Reputation hazards: The society has still not accepted the work from home concept. People consider professionals who work from home unemployed.
Collaboration errors & Miscommunication: These are the real challenges of working from home. To tackle this, employees need guidance and patience. Using modern technology effectively also is essential.
Lonely at work: Your workplace also contributes to your socialization needs. When you are working from home, you are in self-isolation, and you are devoid of socialization as there will be no community or team events
Higher retention: Work from home employees mostly feel like their job is always threatened. When it comes to downsizing a firm, a remote employee goes out first. It makes a remote employee always feel insecure.
Is work from home going to go away after Corona?
Considering the current global scenario characterized by wildfires, Corona pandemic, floods, extreme increase in global temperatures, floods, and other natural calamities, 2020, within three months, have seen so many challenges. Scientists predict that it is only the start of more unforeseen events.
When we look at the economic sector globally, we see that recession is hitting many countries around the world. The stock markets are crashing; oil prices and middle-class incomes are falling. We see massive trouble in the economy. It will slowly affect businesses and, subsequently, job markets.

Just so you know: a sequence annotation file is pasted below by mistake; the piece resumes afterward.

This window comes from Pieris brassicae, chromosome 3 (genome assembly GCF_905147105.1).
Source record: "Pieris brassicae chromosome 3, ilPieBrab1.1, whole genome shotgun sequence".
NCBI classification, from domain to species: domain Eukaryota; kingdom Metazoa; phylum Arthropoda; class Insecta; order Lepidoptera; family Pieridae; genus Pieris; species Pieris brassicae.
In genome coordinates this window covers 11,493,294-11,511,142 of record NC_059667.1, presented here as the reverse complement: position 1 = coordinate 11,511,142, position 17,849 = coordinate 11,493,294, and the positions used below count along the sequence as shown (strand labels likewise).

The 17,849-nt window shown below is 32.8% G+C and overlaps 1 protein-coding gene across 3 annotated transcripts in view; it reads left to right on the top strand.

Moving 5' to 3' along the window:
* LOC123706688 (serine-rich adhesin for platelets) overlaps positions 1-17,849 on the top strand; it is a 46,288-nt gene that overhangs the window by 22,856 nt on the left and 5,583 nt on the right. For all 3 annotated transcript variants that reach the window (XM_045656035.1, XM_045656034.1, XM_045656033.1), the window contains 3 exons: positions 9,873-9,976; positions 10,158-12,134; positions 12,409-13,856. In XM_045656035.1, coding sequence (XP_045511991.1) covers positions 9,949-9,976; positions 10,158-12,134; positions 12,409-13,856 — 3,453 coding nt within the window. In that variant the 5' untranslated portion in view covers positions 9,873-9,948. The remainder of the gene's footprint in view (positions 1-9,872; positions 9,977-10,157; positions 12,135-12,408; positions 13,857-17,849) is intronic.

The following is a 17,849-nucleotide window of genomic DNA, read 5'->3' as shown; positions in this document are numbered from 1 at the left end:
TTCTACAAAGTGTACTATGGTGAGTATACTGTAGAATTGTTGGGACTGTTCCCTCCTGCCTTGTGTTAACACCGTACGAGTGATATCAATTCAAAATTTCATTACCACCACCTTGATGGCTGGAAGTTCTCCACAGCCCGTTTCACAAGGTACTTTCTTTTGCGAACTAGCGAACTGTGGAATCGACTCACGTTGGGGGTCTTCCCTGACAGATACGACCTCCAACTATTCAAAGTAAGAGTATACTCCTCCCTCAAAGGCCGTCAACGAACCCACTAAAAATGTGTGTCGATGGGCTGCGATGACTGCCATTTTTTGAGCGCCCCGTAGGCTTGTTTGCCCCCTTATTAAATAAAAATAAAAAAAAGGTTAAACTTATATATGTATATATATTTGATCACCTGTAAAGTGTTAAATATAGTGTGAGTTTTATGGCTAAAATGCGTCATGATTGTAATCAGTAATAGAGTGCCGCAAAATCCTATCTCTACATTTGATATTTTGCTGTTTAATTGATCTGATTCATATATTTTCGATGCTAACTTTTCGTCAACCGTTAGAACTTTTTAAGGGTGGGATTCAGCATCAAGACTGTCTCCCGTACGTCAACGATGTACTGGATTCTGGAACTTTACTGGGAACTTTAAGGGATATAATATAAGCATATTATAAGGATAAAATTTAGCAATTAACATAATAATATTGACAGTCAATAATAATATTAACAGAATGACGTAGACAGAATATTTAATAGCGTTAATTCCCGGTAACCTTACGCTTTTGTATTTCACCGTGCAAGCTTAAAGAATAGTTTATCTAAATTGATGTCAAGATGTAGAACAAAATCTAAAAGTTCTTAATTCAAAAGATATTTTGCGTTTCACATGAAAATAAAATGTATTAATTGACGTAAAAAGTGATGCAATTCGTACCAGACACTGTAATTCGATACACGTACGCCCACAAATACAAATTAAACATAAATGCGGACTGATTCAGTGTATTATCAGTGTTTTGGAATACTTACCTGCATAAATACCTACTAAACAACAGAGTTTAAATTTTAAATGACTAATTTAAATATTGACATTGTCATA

Companies will cut down permanent employees, might sell off large office spaces, and instead might start to pay for activity software. Once you master how to yield productivity out of remote workers, there will be a considerable reduction in workplace bills.
Organizations can only pay for the working hours and avoid travel, food, and accommodation allowances. They do not have to spend on training and developments. They can save considerably on office spaces, electricity, and other equipment. If you have a clear vision of what you require from employees, remote working can reap the rewards. Hence, in so many ways, we have reasons to believe that work from home could be the future of the job market.
How can you tackle work from home as an employer like a pro? Time Vs. Task WFH
Work from home can be a tricky concept for regular employees if you have been trained that way for years. It is even harder for lethargic employees. What employers have to understand about this concept is that “Fixed time-based work from home” will not be sufficient.
At home, multiple external factors are interfering with the concentration of a human being. You are not in a controlled atmosphere here. You are free. You might have family or children walking around. The time you spent in front of your laptop when they are walking around might not be productive.
Office work is mostly hour based. But, work from home should always be task-based. The superior should allocate tasks to employees, which can be achieved during regular office hours. But the employees have to deliver the jobs within the deadlines. If you can accomplish those within two hours, it is right for you. But if that task can only be done by the period, that is also fine. Task-based work from home will make employees accountable for their work and deliveries. Time-based work from home will ensure their presence but not work done or deliveries.
COMING SOON : HOW TO STRATEGICALLY PLACE EMPLOYEES ON WORK FROM HOME?